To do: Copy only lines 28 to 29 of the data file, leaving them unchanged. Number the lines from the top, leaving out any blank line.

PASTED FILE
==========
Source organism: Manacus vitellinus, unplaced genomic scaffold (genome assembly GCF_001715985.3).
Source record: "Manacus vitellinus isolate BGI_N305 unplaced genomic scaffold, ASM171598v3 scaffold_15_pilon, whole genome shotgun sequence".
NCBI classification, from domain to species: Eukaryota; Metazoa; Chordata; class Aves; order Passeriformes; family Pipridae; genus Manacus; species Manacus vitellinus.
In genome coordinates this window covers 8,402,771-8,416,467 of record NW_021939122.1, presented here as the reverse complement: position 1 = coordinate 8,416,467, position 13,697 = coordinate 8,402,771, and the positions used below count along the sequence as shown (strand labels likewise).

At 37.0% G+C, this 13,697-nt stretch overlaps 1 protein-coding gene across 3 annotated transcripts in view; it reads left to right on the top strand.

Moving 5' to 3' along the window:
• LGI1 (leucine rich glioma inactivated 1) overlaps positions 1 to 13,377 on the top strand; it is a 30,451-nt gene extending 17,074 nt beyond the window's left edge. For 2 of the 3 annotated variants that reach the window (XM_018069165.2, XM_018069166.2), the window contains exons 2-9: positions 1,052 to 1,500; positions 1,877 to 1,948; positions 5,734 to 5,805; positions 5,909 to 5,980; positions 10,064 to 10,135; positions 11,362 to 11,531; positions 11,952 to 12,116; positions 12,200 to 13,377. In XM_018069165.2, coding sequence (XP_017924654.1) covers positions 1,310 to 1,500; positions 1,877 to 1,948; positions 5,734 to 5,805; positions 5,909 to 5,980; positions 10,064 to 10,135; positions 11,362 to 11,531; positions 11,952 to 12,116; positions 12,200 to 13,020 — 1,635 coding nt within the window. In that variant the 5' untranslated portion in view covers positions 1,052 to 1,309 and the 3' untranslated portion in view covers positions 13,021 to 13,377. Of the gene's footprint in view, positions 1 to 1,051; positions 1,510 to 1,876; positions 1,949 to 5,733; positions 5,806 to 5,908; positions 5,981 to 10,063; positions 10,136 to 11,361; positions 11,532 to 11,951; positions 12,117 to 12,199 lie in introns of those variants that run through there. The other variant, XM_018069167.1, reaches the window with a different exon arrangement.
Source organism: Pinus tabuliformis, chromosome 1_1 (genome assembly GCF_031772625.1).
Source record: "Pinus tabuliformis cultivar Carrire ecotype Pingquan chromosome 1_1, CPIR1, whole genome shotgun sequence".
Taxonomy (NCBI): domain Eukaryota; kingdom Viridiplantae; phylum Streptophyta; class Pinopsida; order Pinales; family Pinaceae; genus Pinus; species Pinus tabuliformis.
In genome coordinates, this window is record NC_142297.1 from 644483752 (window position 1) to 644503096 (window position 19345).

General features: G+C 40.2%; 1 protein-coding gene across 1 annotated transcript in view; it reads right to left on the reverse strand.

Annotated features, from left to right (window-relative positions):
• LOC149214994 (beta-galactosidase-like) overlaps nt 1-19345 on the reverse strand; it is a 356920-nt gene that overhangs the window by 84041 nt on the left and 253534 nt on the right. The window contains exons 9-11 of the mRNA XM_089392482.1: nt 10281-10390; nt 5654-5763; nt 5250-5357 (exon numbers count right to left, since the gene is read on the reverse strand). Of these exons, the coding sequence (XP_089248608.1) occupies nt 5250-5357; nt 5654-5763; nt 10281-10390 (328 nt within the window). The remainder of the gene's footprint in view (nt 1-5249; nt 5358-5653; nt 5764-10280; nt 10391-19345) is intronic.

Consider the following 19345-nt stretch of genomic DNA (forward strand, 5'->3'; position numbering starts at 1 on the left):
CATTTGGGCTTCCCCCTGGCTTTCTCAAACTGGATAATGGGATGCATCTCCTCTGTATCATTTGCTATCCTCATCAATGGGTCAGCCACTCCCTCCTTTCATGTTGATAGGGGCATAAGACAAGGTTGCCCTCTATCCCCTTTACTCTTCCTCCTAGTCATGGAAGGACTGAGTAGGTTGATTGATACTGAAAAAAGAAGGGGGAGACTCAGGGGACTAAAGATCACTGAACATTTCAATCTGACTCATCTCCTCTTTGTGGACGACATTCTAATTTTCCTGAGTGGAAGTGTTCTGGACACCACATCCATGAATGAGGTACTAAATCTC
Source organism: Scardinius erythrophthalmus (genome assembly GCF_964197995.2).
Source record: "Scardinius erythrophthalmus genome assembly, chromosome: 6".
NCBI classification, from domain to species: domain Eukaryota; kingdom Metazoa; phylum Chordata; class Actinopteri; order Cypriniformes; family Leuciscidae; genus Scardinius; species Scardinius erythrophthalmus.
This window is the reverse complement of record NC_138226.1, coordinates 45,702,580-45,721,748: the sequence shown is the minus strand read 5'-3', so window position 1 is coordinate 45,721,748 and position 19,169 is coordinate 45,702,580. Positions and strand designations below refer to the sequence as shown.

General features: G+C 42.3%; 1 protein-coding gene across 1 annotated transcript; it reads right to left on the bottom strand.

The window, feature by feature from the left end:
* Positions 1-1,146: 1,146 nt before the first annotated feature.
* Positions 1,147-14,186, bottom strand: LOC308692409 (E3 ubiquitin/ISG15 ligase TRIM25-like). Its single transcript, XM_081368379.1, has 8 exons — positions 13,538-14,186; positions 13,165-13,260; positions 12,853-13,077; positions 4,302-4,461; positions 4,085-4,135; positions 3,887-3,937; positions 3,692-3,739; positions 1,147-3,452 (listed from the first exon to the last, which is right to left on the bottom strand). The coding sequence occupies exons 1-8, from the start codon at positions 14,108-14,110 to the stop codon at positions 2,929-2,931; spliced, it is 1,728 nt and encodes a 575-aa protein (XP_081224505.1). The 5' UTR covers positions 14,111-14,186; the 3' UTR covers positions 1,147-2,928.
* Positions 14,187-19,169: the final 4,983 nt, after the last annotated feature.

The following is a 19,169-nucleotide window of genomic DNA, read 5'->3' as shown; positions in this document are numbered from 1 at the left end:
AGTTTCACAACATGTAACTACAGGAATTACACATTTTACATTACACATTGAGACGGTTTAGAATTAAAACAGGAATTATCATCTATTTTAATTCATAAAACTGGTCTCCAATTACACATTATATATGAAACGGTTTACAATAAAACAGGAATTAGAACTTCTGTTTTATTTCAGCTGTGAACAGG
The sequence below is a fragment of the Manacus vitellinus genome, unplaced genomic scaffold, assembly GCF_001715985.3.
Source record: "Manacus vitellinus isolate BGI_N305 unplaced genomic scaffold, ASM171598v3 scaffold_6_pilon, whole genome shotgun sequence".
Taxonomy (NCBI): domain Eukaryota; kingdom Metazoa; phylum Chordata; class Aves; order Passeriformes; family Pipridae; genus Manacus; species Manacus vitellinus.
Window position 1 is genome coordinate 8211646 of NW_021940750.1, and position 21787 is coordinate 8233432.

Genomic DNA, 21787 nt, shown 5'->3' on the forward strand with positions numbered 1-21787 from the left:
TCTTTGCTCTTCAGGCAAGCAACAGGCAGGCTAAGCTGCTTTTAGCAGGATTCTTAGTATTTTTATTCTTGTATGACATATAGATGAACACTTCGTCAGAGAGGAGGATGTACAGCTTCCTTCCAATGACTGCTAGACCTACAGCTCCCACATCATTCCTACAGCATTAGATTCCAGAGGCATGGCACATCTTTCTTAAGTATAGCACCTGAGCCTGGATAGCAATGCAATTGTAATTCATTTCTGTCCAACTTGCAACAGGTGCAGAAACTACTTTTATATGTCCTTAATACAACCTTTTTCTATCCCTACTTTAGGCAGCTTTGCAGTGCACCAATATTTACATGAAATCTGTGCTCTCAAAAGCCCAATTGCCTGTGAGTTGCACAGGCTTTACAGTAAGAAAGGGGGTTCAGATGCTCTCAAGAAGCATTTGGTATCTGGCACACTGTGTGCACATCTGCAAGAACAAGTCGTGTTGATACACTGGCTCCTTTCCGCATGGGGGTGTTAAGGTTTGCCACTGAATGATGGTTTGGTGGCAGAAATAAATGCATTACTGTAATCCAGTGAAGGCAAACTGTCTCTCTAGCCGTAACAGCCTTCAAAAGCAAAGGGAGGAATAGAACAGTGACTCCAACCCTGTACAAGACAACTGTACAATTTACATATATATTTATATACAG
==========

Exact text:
The sequence below is a fragment of the Manacus vitellinus genome, unplaced genomic scaffold, assembly GCF_001715985.3.
Source record: "Manacus vitellinus isolate BGI_N305 unplaced genomic scaffold, ASM171598v3 scaffold_6_pilon, whole genome shotgun sequence".